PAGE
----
White Sox’ Johnny Cueto is fired up to keep delivering

How to put this delicately?

That’s a question that comes to mind while an athlete is referencing part of his body and accentuating the point by hanging both arms in semicircles well below his own belt — down to his knees, even.

“Cojones,” pitcher Johnny Cueto said more than once Thursday in the White Sox dugout at Guaranteed Rate Field.

Oh, the anatomy!

Before the series finale against the Astros at Guaranteed Rate Field, a reporter wanted to know why it is that Cueto, 36, keeps delivering for the Sox despite his previous team having given up on him, despite his advanced age and unusually short, squat stature, despite his quick-pitches and shoulder shimmies on the mound that evoke a beer-drinking 16-inch softball pitcher more than they do a finely tuned professional athlete.

“I don’t think that your body matters as much as your balls,” Cueto said via translator Billy Russo. “You have to have some balls to go out there and perform, and I have that.”

Do the rest of the Sox have enough of it? That has been a topic of discussion since an embarrassing 8-3 loss in Kansas City on Aug. 10, after which Cueto questioned his team’s “fire.” And this topic won’t be going anywhere for as long as the two-steps-forward, two-steps-back Sox just kind of hang around unimpressively near the top of baseball’s worst division.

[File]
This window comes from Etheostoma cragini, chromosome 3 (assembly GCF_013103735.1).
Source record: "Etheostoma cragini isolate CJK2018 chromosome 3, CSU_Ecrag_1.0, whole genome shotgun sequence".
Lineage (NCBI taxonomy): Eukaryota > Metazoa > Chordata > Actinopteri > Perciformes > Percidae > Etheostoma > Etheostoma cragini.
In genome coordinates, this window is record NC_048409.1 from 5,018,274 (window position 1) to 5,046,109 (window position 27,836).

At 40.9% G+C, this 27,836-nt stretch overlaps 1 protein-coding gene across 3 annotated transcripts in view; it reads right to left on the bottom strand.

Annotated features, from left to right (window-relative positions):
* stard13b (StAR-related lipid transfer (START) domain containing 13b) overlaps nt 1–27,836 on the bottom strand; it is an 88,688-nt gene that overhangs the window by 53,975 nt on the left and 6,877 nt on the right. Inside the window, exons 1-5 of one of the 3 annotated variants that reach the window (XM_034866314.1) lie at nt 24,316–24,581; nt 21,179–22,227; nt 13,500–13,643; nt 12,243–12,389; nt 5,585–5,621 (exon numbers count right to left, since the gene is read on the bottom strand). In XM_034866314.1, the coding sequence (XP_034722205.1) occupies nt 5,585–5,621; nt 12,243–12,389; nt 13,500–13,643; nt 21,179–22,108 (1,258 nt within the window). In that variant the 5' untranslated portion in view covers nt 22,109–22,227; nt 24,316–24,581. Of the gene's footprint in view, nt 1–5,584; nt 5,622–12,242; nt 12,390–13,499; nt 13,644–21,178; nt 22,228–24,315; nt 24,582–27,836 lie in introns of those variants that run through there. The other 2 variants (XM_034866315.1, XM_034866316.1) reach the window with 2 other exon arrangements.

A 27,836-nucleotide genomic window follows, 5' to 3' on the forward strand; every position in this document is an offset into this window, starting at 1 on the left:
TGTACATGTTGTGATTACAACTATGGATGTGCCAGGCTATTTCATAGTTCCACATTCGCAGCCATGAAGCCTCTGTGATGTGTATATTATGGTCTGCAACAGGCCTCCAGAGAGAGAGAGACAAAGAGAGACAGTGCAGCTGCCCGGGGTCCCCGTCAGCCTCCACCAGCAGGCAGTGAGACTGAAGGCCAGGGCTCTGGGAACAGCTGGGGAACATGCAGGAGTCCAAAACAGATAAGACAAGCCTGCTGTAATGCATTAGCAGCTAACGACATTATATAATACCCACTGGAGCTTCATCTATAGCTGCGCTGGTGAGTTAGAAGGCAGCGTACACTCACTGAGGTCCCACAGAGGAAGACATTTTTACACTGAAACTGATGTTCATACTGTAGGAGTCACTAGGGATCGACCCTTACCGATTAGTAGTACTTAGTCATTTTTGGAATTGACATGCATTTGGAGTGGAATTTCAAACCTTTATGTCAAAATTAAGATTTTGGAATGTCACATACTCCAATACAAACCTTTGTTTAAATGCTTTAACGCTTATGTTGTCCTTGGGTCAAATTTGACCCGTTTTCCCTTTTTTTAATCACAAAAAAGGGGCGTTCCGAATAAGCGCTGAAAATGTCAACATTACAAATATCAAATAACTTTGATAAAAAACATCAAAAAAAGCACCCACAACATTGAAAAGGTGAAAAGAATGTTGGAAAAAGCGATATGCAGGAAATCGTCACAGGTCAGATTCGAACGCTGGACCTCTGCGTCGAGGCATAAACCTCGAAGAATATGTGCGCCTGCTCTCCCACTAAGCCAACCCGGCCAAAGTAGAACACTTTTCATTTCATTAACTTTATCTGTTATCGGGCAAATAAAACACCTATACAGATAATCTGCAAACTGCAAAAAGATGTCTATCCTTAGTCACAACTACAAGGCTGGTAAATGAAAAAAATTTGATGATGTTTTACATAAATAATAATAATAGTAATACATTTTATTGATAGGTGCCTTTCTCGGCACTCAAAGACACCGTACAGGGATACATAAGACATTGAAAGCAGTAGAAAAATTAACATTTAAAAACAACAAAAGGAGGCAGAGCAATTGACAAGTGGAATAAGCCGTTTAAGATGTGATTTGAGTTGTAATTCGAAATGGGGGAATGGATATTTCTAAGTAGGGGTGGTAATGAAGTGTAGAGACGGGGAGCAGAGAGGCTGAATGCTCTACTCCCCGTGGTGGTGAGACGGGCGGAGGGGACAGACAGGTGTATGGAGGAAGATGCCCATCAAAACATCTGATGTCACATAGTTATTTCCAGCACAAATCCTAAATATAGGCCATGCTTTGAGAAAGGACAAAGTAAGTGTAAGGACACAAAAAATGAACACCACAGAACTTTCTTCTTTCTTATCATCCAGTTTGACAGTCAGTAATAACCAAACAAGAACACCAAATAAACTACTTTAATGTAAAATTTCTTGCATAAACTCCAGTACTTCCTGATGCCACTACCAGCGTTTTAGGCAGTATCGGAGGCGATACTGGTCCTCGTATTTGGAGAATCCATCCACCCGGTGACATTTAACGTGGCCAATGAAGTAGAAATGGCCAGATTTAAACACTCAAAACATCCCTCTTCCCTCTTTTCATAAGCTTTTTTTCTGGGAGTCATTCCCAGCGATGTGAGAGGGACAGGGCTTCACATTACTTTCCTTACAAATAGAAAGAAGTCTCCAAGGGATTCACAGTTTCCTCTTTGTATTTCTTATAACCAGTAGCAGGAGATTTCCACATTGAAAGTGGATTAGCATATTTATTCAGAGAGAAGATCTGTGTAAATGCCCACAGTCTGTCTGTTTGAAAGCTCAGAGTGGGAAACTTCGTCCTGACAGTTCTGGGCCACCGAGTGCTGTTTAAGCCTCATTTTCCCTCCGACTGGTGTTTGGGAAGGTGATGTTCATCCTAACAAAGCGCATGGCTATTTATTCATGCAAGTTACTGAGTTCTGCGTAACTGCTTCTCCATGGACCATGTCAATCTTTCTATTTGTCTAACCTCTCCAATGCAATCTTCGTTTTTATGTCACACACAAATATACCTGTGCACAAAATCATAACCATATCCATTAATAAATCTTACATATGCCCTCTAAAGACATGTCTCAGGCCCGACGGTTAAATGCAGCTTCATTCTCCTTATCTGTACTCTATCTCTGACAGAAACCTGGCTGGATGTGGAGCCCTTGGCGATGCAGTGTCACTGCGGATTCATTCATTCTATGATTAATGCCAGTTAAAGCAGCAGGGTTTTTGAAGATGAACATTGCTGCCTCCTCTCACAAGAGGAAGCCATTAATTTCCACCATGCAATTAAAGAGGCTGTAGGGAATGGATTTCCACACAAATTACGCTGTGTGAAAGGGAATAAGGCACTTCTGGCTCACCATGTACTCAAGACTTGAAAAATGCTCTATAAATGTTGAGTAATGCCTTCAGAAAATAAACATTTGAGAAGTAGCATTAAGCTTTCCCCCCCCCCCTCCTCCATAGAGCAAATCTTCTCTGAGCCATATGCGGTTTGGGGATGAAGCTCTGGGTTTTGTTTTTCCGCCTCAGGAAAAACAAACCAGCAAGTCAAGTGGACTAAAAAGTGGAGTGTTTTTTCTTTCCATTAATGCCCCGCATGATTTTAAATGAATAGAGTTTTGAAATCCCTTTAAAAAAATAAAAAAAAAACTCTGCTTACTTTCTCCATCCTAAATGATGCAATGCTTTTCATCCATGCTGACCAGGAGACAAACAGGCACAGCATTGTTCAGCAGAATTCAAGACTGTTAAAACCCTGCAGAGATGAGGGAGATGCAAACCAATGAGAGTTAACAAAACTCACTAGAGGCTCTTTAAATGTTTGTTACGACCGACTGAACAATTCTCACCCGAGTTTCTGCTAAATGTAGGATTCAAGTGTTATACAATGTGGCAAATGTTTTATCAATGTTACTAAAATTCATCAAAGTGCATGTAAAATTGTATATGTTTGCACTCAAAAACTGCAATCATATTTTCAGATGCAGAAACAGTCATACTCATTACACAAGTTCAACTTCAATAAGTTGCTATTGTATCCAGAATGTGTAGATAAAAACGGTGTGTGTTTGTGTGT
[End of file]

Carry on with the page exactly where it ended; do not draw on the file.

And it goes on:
Saturday in Cleveland, Cueto will put his streak of nine straight quality starts on the line against the first-place Indians. The last Sox pitcher with nine of those in a row was Carlos Rodon in 2018, when it didn’t exactly mean a whole lot on a 100-loss team. This season, Cueto has made clutch look easy, allowing three or fewer runs in 15 of his 16 starts since the Sox brought him up from the minors on May 16.

Watching Cueto reach for a doughnut in the clubhouse before a bullpen session in between starts, one might have noted that he’s as close to his listed height of 5-11 as a strawberry glazed is to broccolini. But this is a bad man the Giants let walk away after last season, and this is a man the often lifeless, often fire-less Sox would be a completely lost cause without. Perhaps it’s more than this team deserves that it can just throw Cueto out there against anybody and pretty much bank on seven innings of good stuff.

“I just try to go out there and be perfect, try to be as perfect as I can,” he said. “It doesn’t matter if you’re 10-foot-10. What matters is, Do you have the balls to do it? I do.”

At least somebody around here is fired up.

“My arm feels like a baby’s arm,” Cueto said. “I’m just going to be doing my best and trying to win and displaying that fire I have to win.”

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